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Open letter to Environment Ministers and delegates of all UNFCCC Parties: Increase ambition and close loopholes at COP18

Dear Minister, Dear Delegate,

We, 156 civil society networks, organisations and concerned citizens from 74 countries call on Parties to urgently and significantly increase their emission reduction commitments and close all loopholes. Without doing so, we will not stand a chance of preventing the catastrophic effects of climate change.

Experience with flexible mechanisms under the Kyoto Protocol has shown that the use of non-additional offset credits for compliance seriously undermines climate protection efforts. Given the urgency to reduce global greenhouse gas emissions, the future of market mechanisms must go beyond offsetting and achieve net emission reductions. We call on Environment Ministers to significantly raise ambition and close loopholes by taking action against hot air (surplus AAUs) and significantly restrict and avoid the issuance and use of non-additional Joint Implementation (JI) and Clean Development Mechanism (CDM) credits.

Get rid of hot air now! The gigantic surplus of emissions permits under the Kyoto Protocol threatens the viability of a second commitment period and any future climate deal.  We urge Parties to agree to a solution that ensures the use of the surplus is severely restricted and limited to domestic compliance. No new “hot air” surplus must accumulate in the second commitment period and the entire surplus must be cancelled permanently by the end of the second commitment.

Under Joint Implementation (JI) hundreds of millions of non-additional credits have been issued by countries with very weak pledges and large AAU surpluses. Such “hot air” laundering must be stopped immediately. JI baseline and additionality criteria must be strengthened and only countries that have taken emission reduction pledges below their 2012 emissions should be allowed to host JI projects.

The Clean Development Mechanism (CDM) has not delivered on its two goals of delivering emission reductions and bringing sustainable development to non-Annex 1 countries.  Research commissioned by the CDM Policy Dialogue estimates that until 2020 up to 3.6 billion CERs could come from non-additional CDM projects. When used to achieve emission reduction targets, such credits will increase global emissions. Additionality rules need to be fundamentally reformed and significantly strengthened to avoid non-additional credits which further undermine already weak targets. Double counting of carbon offsets in host and investor countries must be stopped.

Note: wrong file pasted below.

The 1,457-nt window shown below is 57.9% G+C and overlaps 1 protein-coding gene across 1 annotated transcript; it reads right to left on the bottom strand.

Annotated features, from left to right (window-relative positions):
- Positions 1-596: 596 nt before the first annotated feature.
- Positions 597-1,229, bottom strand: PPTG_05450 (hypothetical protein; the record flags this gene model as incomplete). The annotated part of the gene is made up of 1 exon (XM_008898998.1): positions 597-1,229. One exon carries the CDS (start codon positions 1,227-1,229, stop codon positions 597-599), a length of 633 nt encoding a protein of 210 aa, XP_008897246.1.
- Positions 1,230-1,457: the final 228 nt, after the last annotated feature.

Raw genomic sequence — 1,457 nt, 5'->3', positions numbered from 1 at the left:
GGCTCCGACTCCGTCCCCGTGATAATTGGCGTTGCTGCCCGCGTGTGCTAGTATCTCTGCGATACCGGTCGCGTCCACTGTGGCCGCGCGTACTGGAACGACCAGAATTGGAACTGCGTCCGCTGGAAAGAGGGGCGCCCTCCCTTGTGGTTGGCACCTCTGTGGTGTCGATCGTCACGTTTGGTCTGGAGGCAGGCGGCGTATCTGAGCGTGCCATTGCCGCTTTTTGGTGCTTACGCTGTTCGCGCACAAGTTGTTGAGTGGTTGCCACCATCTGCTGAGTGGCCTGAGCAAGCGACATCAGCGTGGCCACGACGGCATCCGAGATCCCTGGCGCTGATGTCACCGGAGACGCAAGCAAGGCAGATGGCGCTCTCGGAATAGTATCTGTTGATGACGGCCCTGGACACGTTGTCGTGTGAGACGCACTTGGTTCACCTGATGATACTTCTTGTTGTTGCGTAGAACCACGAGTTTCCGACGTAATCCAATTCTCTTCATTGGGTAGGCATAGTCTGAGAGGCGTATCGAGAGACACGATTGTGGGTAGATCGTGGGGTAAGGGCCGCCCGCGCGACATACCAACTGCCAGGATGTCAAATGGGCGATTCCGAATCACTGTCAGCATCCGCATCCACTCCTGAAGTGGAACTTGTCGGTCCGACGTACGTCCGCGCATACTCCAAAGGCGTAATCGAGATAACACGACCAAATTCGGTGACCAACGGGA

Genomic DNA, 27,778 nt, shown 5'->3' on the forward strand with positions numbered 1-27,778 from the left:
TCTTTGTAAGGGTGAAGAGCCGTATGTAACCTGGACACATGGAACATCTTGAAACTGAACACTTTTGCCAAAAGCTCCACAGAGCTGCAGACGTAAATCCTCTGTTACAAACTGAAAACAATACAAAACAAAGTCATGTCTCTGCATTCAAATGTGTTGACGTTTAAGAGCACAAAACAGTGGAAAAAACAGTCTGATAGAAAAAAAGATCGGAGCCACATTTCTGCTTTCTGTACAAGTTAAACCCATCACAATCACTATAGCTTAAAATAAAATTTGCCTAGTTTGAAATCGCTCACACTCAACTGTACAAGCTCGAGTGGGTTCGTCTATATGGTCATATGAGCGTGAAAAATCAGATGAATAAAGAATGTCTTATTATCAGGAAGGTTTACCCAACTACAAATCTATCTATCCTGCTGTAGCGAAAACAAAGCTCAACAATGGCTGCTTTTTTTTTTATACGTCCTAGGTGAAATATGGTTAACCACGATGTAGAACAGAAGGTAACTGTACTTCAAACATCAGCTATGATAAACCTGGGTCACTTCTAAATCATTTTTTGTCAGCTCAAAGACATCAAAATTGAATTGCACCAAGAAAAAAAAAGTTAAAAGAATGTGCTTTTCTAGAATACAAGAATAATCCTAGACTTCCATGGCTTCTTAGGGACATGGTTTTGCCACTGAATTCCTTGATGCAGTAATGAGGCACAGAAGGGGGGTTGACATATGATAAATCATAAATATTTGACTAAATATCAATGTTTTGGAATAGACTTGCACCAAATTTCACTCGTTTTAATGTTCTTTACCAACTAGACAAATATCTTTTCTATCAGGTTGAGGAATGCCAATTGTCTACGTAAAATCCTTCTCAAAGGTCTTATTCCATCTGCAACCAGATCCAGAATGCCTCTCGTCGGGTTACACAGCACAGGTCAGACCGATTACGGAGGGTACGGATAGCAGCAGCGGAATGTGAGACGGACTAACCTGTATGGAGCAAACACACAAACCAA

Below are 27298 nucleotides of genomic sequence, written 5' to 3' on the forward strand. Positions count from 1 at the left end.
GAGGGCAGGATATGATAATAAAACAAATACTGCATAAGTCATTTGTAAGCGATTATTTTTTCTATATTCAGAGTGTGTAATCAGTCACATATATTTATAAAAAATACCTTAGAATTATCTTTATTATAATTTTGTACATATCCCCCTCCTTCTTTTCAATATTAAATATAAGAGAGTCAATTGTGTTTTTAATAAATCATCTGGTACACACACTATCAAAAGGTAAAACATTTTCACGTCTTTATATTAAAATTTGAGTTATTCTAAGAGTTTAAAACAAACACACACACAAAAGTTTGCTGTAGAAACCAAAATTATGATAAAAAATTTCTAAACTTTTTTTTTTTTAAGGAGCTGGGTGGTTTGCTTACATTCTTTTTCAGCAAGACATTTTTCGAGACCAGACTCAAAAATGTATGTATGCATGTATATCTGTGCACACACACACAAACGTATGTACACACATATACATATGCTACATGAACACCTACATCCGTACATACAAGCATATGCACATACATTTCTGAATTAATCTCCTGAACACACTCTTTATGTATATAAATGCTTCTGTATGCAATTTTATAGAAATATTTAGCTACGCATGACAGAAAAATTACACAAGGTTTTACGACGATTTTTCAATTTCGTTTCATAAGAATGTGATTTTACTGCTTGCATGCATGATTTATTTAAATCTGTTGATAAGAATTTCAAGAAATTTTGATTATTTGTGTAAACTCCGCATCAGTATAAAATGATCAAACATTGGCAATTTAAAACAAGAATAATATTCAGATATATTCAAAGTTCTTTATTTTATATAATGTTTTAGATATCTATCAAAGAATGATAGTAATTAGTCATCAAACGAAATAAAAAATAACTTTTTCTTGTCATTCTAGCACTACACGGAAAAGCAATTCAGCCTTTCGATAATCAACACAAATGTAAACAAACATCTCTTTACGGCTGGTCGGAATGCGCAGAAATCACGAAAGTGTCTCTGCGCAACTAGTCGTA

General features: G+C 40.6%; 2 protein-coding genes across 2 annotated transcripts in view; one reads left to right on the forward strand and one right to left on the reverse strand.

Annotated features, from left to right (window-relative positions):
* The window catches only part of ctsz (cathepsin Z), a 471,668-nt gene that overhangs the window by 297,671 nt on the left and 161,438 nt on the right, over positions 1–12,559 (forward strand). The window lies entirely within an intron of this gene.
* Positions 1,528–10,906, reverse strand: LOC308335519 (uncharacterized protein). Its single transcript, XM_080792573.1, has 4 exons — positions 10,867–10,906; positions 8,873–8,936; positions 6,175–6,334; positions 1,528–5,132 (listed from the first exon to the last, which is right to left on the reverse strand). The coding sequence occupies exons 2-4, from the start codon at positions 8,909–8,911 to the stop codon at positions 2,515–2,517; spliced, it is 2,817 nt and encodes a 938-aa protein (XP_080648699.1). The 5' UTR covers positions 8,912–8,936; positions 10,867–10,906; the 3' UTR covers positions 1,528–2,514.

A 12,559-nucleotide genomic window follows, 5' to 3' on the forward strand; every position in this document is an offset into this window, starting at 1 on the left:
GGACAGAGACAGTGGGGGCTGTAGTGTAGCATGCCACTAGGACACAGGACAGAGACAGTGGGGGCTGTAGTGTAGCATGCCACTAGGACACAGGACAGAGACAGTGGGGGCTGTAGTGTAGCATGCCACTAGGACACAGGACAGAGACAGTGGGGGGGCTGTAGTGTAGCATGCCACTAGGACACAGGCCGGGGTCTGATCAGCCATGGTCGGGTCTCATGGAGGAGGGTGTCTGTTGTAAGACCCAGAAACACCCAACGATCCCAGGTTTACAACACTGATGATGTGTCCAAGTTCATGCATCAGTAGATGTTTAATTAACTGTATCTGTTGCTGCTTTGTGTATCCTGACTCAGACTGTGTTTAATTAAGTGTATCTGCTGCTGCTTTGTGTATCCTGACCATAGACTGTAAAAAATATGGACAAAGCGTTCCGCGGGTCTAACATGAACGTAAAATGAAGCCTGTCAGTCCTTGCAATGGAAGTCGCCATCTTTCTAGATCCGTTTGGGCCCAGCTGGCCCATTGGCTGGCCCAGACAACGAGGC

Large-scale power projects, such as large hydro and coal power projects, are expected to generate the majority of offset credits between now and 2020. New research shows that these project types are highly unlikely to be additional and therefore undermine the environmental integrity of the CDM. New large-scale power supply projects, in particular all fossil fuel-based projects, should be banned and the issuance of offset credits from existing projects should be ceased. Countries should use other mechanisms than project-based offsetting to promote lower-carbon power production.

The CDM currently does not have any international standards or oversight (monitoring or compliance) to ensure that no harm is caused when projects are implemented. To provide a means to address social and environmental impacts before disputes escalate, we urge Parties to set up a grievance process for stakeholders to raise concerns when negative impacts of a CDM project occur during its implementation. As required by international law, including the UN Charter, human rights instruments are relevant in the context of the carbon market, and therefore human rights obligations and standards must be imposed on investors, so that projects that violate or threaten to violate human rights are made ineligible.          


List of organisations supporting, by continent:

1.       CAN Europe
2.       CAN Australia
3.       Indigenous Environmental Network
4.       Réseau Climat et Developpement
5.       GAIA – Global Alliance for Incinerator Alternatives

6.       Greenpeace International
7.       WWF International
8.       International Rivers
9.       Carbon Market Watch

10.   Benin: Eco-Benin
11.   Burundi: Action volontaire pour la lutte contre les changements climatiques et les effets négatifs du soufre du diesel (AVOCHACLISD)
12.   Cameroon: Green Horizon
13.   Congo RDC: MEROU Developpement
14.   Actions Communautaires pour le Dévéloppement integral (ACDI/ONGD)
15.   Ethiopia: Forum for Environment (FfE)
16.   Mali: ONG Amade Pelcode
17.   Femnet Mali
18.   Senegal: ENDA Tiers Monde
19.   Togo: Jeunes Volontaires pour l’Environnement
20.   Uganda: Community Uplift
21.   Pro-biodiversity Conservationists in Uganda (PROBICOU)

22.   Argentina: Asociacion Amigos de los Parques Nacionales
24.   Centro de Investigaciones del Mar y la Atmosfera (CIMA)
25.   Brazil: NRG
26.   Canada: Friends of the Earth Canada
27.   Colombia: Mujeres del Común